It was not as riveting as coach Tony D’Amato’s ‘Inches’ speech in the movie Any Given Sunday. But Danny Jordan’s address to Kaizer Chiefs ahead of their CAF Champions League final clash with Al Ahly was compelling alright.
JOHANNESBURG – It was not as riveting as coach Tony D’Amato’s (a role played to near-perfection by Al Pacino) ‘Inches’ speech prior to the Miami Sharks’ play-off match in the movie Any Given Sunday. But Danny Jordan’s address to Kaizer Chiefs ahead of their CAF Champions League final clash with holders and record winners Al Ahly was compelling alright.
The South African Football Association (SAFA) president delivered such inspiring a talk to Amakhosi at training on Thursday you’d wish he’d waited until the morning of the match so the players could trot on to the pitch of the Stade Mohamed V in Casablanca, Morocco with his words still ringing in their ears.
Jordan dug deep into his well of experience, both political and football, to make Bernard Parker and Co aware of the magnitude of the match they are about to play and showed them just what success would mean – not just for them and the country but for theirs and the club’s legacy.
Words such as solidarity, management, hope, history, commitment and dedication rolled off Jordan’s tongue as he shed off that somewhat stoic persona of his and took on that of an accomplished orator.
Reminding Chiefs of the current unrest they left back at home, he advised them to remember that solidarity and hope are what’s needed in such situations and urged them that their victory would provide the country with exactly that.
Granted he littered his talk with the typical clichés such as ‘you don’t get this opportunity everyday’ and ‘matches are won in 90 minutes and not on history’. But that shouldn’t be allowed to take away from the confidence he must have inspired the Chiefs players with.
— Kaizer Chiefs (@KaizerChiefs) July 16, 2021
“You’ve generated so much hope and expectation around you and now you cannot do what people expected in the beginning – they didn’t expect you here,” he said in reference to the fact Amakhosi have surprised all and sundry by getting to the ultimate stage of the continent’s premier club knockout competition.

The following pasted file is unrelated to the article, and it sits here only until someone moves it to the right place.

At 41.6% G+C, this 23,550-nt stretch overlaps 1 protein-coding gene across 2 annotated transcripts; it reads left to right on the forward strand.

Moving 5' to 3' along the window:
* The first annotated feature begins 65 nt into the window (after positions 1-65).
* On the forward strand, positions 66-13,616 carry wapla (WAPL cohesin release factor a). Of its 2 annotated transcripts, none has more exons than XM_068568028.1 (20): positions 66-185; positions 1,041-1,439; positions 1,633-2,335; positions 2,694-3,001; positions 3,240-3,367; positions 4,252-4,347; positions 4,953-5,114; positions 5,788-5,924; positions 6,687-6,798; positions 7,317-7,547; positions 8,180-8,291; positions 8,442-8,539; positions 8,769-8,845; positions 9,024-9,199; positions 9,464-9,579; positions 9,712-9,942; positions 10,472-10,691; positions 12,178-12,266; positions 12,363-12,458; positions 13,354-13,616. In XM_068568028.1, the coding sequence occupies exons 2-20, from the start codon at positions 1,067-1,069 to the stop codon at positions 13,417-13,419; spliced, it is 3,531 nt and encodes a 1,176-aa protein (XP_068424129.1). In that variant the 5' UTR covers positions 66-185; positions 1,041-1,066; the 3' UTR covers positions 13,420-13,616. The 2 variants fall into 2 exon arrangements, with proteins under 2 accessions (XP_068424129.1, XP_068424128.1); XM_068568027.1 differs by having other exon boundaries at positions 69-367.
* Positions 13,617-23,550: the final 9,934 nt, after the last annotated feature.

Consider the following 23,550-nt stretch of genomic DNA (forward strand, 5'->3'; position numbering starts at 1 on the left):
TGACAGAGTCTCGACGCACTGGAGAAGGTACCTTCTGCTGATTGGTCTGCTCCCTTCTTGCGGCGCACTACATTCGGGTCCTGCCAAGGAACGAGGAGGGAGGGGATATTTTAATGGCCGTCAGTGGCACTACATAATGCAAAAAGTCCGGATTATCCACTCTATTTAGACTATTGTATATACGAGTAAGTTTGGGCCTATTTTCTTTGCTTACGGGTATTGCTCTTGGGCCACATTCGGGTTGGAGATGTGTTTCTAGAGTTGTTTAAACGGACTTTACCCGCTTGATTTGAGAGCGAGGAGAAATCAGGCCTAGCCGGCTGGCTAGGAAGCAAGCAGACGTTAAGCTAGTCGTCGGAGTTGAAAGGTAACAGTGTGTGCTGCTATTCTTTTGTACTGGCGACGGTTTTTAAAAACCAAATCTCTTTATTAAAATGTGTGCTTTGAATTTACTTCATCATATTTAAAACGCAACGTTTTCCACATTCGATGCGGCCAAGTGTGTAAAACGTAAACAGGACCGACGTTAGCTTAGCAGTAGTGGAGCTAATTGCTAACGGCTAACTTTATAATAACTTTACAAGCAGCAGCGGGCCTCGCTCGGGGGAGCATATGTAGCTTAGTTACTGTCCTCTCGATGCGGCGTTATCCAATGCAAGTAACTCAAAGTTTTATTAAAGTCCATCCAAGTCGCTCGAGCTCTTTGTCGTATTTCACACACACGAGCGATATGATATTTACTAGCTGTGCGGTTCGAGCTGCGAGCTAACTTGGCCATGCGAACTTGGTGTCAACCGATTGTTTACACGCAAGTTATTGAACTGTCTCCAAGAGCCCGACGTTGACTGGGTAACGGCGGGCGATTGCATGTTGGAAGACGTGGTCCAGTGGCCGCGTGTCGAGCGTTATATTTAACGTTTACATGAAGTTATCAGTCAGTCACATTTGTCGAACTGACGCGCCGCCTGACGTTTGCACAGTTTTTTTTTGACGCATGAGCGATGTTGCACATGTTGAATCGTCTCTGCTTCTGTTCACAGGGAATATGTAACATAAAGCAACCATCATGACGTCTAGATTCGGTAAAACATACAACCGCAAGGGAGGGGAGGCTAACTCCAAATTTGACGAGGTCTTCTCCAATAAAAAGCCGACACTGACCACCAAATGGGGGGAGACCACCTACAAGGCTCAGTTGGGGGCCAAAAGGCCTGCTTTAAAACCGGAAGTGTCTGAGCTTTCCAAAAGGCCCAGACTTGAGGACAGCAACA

“You took the journey and showed that at the end of the day it is your effort, your energy and your drive that brings success. It is not your history, not your name, nothing but the 90 minutes management and performance in that final.”
That he did not venture into a song for his next bit of inspiration was perhaps because Jordan was aware he was talking to a group of youthful footballers perhaps somewhat far removed from the country’s dark history.
But the words no doubt made sense to the players still.
“You’ve come too far,” he told them, before he gave them the context of what he meant “There was an American Negro spiritual (song), and we sang it in the times of the struggle. It said ‘we’ve come too far to turn back now; by the grace of God, we made it somehow. No one has seen the trouble we’ve been through. We’ve come too far to turn back now.’ You’ve come too far.”
Lest they didn’t get him proper, Jordan swiftly switched from the spiritual/political mode to what the players understand best – football.
“This is where you are. Just 90 minutes away to write the most glorious history of Chiefs. And in South African football you know how it is. In Bafana (Bafana, the senior national team) they still talk about the African Nations Cup that they won in 1996. You can win the (local) league every year, but the (CAF) Champions League they will talk about it forever. They will even ask you ‘how many times did Chiefs win the league or the Nedbank Cup’? But they will always remember that year and that moment when you won the Champions League.”
Jordan then upped the ante by subtly reminding Chiefs that their fans deserve to be given some respite from the ridiculing they’ve been enduring from their bitter adversaries.
“(Orlando) Pirates is still talking about 1995, the star that they won,” he said in reference to the Buccaneers’ Champions Cup success of eons ago “And in their moment of darkness for them, the fans remind them: ‘we have a star’. So you have that moment, to bring continental glory to our country. You deserve it to be here.”
But, at the end Saturday is really about the current Chiefs players leaving an indelible mark on the club’s history.
“If you put in the same commitment and dedication you’ve done to bring you this far, you will write that star on the Kaizer Chiefs jersey. And whatever they say after that, Bernard Parker, you tell them that ‘I put the star on that jersey’. And the young man who will come after you will put on that jersey with a star on and will remember it is because of your effort.
“That it is because of all of you, that the jersey carries that star. The (winners’) medal you forget. The trophy you put in the cabinet. But the star is for the next generation. It is an inspiration for the next generation to get the second and the third one. So this is your moment and I want to wish you all the best.”
It probably wouldn’t do the Amakhosi technical team any harm to replay the Jordan speech as part of their pre-match team talk on Saturday.